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Patience - A Virtue Not Appreciated Enough

Article by Stephen Barry

After a sterling defensive rearguard action failed to yield 3 points at Craven Cottage, a mood of unerring defiance permeated the 7200 Leeds fans. The habitual concession of a wonder goal from Tom Cairney’s deadly left foot need not have felt like the dagger in the heart that it might usually have done. The incessant pressure Fulham had piled on Leeds since a bizarre opening own goal from Tim Ream eventually culminated in a deserved leveller, leaving Leeds on the cusp of play-off qualification and Fulham with a lot of work to do to make up ground. A maximum of 4 wins from 10 will be sufficient for Leeds to negotiate their path safely to the semi-finals. This weekend they will now be focusing on exacting revenge against a QPR side languishing in mid-table. Leeds go into the game on the back of a superb run of 8 wins from 9 at Elland Road, Cardiff City the only side to take anything from there since Newcastle strolled to victory in November. With Leeds’ defence so strong at Elland Road and QPR having conceded 50 goals altogether it represents another strong chance to strengthen their grip of a Top 6 spot while maintaining an interest in automatic promotion.

How differently things may have transpired. Rewinding the clock back to the opening day at Loftus Road, Leeds fell apart in an utterly insipid performance. One goal down inside 4 minutes they contrived to produce a display short of fight and quality as QPR romped home to an easy 3-0 win. It had many fans suffering nightmare flashbacks to the prominent parts of Massimo Cellino’s reign, the ruthless hiring and firing of managers which had created a total lack of stability at the club. Many felt that Monk was under threat and it was reported that Cellino wanted to sack Monk during the EFL Cup game at Fleetwood 3 days later. Leeds eventually scraped past the League 1 highflyers on penalties. The Championship campaign after 6 games left Leeds on 4 points in the relegation zone and with David Hockaday & Darko Milanic sacked after near identical poor runs of form, many could be forgiven for believing that Monk would become the next statistic that the entire country would mock.

It hasn’t worked out like that. A critical late winner from Kyle Bartley against Blackburn earned Monk a reprieve and he has not looked back since. Steve Evans served for less than a year under Cellino and in doing so became his longest serving manager. Little surprise then that Leeds had finished no higher than 13th in his time as club owner. However, there were signs during the summer that Cellino was mellowing as Monk presided over a host of new arrivals, with no journeymen from Serie B in sight. It enabled Monk to stamp his authority on the club. A poor pre-season hindered the team during its inevitable slow start but Monk has shown he is the right man for the job. Young, hungry and talented, much like the squad itself. Whereas Birmingham have trailed off after Gary Rowett’s sacking, Leeds look a near certainty now for a Top 6 finish and have gone from strength to strength. They are enjoying the clear benefits of having consistency of training methods and team selection.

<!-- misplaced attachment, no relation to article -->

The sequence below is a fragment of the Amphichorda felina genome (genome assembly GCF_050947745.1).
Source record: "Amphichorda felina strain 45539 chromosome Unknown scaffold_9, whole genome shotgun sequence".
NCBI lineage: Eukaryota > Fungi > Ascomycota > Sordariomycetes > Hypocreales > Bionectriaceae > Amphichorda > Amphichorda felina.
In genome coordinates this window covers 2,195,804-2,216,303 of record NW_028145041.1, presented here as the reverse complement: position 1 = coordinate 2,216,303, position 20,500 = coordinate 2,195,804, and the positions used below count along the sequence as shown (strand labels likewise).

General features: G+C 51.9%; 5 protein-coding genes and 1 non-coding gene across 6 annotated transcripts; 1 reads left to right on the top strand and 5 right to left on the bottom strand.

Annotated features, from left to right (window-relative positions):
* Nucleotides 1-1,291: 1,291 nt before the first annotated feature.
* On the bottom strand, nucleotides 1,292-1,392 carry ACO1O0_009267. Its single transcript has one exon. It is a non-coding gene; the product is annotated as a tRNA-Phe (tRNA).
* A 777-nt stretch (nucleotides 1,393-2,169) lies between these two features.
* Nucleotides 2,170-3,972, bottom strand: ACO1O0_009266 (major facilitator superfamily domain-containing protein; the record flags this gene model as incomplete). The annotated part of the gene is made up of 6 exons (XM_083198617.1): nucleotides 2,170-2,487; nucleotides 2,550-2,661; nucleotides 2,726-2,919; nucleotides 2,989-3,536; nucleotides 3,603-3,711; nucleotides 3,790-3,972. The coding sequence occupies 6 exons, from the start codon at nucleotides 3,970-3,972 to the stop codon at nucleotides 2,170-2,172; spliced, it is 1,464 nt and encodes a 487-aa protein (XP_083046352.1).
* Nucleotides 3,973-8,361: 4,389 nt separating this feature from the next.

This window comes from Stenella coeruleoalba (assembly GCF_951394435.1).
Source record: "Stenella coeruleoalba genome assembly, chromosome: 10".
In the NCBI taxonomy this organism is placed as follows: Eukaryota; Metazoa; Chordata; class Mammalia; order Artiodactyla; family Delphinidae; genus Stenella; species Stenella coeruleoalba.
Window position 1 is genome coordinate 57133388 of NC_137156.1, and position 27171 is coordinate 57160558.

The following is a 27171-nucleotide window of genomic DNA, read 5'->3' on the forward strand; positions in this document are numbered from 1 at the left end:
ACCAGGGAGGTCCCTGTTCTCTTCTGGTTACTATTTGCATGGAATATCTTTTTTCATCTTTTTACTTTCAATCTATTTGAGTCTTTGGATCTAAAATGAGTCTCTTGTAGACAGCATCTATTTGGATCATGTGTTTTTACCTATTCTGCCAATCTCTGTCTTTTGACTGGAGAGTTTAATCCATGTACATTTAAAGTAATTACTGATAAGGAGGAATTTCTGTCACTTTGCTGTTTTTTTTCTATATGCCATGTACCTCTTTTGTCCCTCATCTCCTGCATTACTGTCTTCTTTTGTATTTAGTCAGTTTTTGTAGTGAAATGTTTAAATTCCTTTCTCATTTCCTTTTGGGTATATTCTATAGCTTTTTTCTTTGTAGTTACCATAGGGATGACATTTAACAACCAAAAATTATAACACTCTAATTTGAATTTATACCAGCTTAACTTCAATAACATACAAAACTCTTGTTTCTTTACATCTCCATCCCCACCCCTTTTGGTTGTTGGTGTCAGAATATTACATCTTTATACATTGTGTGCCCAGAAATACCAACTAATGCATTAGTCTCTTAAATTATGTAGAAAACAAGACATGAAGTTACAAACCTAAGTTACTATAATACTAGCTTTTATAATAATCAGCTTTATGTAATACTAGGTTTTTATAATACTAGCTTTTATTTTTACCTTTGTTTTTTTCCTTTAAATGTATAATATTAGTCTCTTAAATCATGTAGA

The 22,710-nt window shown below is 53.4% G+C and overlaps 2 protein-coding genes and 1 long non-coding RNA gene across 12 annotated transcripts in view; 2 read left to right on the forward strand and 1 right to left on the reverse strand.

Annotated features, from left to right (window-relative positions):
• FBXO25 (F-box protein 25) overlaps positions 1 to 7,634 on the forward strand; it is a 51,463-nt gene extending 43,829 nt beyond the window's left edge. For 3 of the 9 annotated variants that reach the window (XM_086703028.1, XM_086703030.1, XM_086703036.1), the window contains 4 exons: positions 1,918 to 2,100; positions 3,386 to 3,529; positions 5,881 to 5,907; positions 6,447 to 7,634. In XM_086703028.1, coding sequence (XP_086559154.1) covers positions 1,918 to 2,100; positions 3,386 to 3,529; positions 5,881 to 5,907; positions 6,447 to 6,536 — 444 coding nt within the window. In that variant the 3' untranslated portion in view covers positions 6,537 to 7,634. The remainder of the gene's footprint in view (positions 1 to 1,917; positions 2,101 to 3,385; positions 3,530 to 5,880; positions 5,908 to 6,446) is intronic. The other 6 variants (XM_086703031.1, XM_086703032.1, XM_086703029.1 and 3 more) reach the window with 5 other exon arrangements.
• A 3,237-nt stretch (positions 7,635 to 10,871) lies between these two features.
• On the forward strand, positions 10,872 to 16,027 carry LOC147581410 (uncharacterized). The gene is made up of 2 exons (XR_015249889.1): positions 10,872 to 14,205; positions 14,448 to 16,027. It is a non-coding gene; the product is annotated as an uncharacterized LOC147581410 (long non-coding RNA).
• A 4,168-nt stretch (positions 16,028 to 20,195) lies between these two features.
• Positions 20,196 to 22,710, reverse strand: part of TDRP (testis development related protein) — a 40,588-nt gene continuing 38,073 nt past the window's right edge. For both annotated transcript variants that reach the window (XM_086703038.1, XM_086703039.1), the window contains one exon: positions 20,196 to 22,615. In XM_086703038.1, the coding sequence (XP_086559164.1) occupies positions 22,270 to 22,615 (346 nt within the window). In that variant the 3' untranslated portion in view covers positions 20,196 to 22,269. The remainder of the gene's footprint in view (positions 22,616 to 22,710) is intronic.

Chris Wood also finds himself at the top of the Championship goalscoring charts, eclipsing the tally set by £10m man Dwight Gayle. With 22 goals, Wood has played a pivotal role in transforming Leeds from perennial also-rans to a major force in the division. Despite a promising 13 goal tally last season in a side that created few chances, Wood was targeted by sections of Leeds’ support. His absence for 2 months caused United to stagnate and without him up top Leeds lacked an out and out centre forward. Monk brought in Swedish striker Marcus Antonsson to alleviate the pressure on Wood but has found himself on the bench for the majority of the campaign. Similar to Ross McCormack in 2010/2011, Antonsson finds himself a victim of circumstance. The decision to settle on a 4-2-3-1 formation has helped Wood thrive, with much more service into the box now from wide areas.

A key appointment in the summer, former England striker James Beattie is widely credited with the vast improvement in Wood’s game. He now uses his burly physique to bully opposing defenders and is the one player in Leeds’ squad deemed as irreplaceable. Souleymane Doukara has stood in for Wood on a few occasions this season but he doesn’t come close to replicating his impact. Just like with Garry Monk, Wood has got better as the season has gone on and is testament to the notion that patience is a virtue for any side with aspirations of promotion.

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